Mortgage life insurance is a type of life insurance policy that helps your spouse and/or dependants cover the mortgage payments if you die before you have paid it off in full. This protects them as it means they will still have a roof over their heads should the worst happen.
It is also known as mortgage protection, or sometimes mortgage insurance, but should not be confused with mortgage payment protection insurance (MPPI), which only covers your payments if something happens that prevents you from working, for instance long-term sickness or redundancy.
Once you or your dependants have made a claim, the policy ends. If you pay into the plan and never need to make a claim (which would be the case if you pay off your mortgage before you die), you will not get anything back at the end of the term.
There are two main types of mortgage life insurance that work slightly differently from one another. Whichever one you choose, be sure to do your homework and your price comparisons first. You do not need mortgage life insurance to qualify for a mortgage - although it is a sensible option for many borrowers. And any mortgage life insurance recommended by your mortgage lender or broker will likely be very costly because of the amount of commission they make should you take it.
Level term insurance allows you to choose the size of the payout – £200,000, for example – which is then fixed for the duration of the policy. The premiums (that is, the monthly payments) also remain the same, potentially making it quite a costly option.
If you were to die, your family would receive the lump sum and the policy would finish. The payout can then be used to pay off the mortgage, and if there is any left over, cover other household bills or even pay for your funeral.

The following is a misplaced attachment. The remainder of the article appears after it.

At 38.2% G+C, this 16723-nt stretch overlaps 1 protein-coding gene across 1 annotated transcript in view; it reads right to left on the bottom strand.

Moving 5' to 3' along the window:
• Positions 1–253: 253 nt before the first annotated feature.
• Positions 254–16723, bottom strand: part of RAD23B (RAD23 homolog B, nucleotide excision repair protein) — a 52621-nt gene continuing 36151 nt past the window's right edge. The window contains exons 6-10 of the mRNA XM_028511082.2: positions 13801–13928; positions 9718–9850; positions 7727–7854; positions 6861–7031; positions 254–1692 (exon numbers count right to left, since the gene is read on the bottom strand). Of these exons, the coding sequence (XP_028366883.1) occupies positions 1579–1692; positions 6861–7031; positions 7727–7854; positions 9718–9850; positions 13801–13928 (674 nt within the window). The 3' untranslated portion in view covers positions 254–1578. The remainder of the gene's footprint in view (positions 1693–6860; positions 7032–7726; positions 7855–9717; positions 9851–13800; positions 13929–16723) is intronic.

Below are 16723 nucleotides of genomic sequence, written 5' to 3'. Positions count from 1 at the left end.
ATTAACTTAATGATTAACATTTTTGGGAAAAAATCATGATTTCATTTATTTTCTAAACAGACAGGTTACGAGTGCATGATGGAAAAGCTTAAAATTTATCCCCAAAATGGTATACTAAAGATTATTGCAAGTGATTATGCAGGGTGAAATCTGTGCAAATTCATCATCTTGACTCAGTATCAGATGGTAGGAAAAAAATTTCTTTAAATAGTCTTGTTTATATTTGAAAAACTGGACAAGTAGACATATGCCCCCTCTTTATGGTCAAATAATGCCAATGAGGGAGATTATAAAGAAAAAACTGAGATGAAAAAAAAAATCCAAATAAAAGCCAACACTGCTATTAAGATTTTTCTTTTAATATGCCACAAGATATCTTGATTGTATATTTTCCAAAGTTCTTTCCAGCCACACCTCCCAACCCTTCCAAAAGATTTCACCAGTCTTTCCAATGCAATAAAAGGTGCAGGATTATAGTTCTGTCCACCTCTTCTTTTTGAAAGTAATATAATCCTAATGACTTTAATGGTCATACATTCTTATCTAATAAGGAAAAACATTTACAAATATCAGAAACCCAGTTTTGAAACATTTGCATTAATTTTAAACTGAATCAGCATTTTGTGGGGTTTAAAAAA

Level term insurance could be a particularly good option if you have an interest only mortgage because the mortgage debt itself is unchanged for the duration of the term.
Decreasing term insurance covers a debt that is dwindling in size. If you have a repayment mortgage (where your monthly payments pay off the interest and some of the capital), then the amount you owe reduces over time.
Your payout reflects the reduction in your liability and so it too shrinks, as do your premiums. This makes it a cheaper form of insurance than level term insurance, but it does mean that towards the end of the policy’s life, the potential payout will be much smaller than at the beginning. It is designed to pay off your mortgage and no more.
Critical illness cover is an optional add-on to your chosen mortgage cover. The younger and healthier you are when you arrange the policy, the cheaper it will be. As you get older, it can become very expensive to arrange critical illness cover because, statistically speaking, you are more likely to become ill.
Critical illness cover pays out a lump sum if you are diagnosed with a serious condition, such as cancer or dementia, or experience a life threatening event such as a heart attack or a stroke. However, the policy will only pay out if the illness is listed in the policy, so it is important to read the small print. Not all providers and policies cover the same illnesses – so if you are not sure, ask!